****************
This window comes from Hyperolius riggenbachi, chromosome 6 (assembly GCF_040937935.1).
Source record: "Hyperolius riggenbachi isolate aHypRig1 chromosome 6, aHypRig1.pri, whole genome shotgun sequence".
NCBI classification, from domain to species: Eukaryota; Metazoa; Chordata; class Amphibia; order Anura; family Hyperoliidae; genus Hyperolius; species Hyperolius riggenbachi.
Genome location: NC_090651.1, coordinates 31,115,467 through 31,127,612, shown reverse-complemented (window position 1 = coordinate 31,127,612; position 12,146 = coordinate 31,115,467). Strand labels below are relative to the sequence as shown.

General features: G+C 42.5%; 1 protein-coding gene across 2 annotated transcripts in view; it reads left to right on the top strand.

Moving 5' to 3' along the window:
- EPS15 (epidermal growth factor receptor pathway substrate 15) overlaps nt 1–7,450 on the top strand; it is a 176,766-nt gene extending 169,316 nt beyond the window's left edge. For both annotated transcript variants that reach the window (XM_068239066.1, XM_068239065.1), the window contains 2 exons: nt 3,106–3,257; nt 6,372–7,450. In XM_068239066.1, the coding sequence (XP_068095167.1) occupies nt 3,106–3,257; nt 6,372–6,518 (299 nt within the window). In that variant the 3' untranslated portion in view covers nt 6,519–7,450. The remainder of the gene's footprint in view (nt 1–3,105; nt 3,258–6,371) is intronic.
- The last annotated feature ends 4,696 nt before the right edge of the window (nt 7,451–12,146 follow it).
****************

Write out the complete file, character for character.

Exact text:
This window comes from Hyperolius riggenbachi, chromosome 6 (assembly GCF_040937935.1).
Source record: "Hyperolius riggenbachi isolate aHypRig1 chromosome 6, aHypRig1.pri, whole genome shotgun sequence".
NCBI classification, from domain to species: Eukaryota; Metazoa; Chordata; class Amphibia; order Anura; family Hyperoliidae; genus Hyperolius; species Hyperolius riggenbachi.
Genome location: NC_090651.1, coordinates 31,115,467 through 31,127,612, shown reverse-complemented (window position 1 = coordinate 31,127,612; position 12,146 = coordinate 31,115,467). Strand labels below are relative to the sequence as shown.

General features: G+C 42.5%; 1 protein-coding gene across 2 annotated transcripts in view; it reads left to right on the top strand.

Moving 5' to 3' along the window:
- EPS15 (epidermal growth factor receptor pathway substrate 15) overlaps nt 1–7,450 on the top strand; it is a 176,766-nt gene extending 169,316 nt beyond the window's left edge. For both annotated transcript variants that reach the window (XM_068239066.1, XM_068239065.1), the window contains 2 exons: nt 3,106–3,257; nt 6,372–7,450. In XM_068239066.1, the coding sequence (XP_068095167.1) occupies nt 3,106–3,257; nt 6,372–6,518 (299 nt within the window). In that variant the 3' untranslated portion in view covers nt 6,519–7,450. The remainder of the gene's footprint in view (nt 1–3,105; nt 3,258–6,371) is intronic.
- The last annotated feature ends 4,696 nt before the right edge of the window (nt 7,451–12,146 follow it).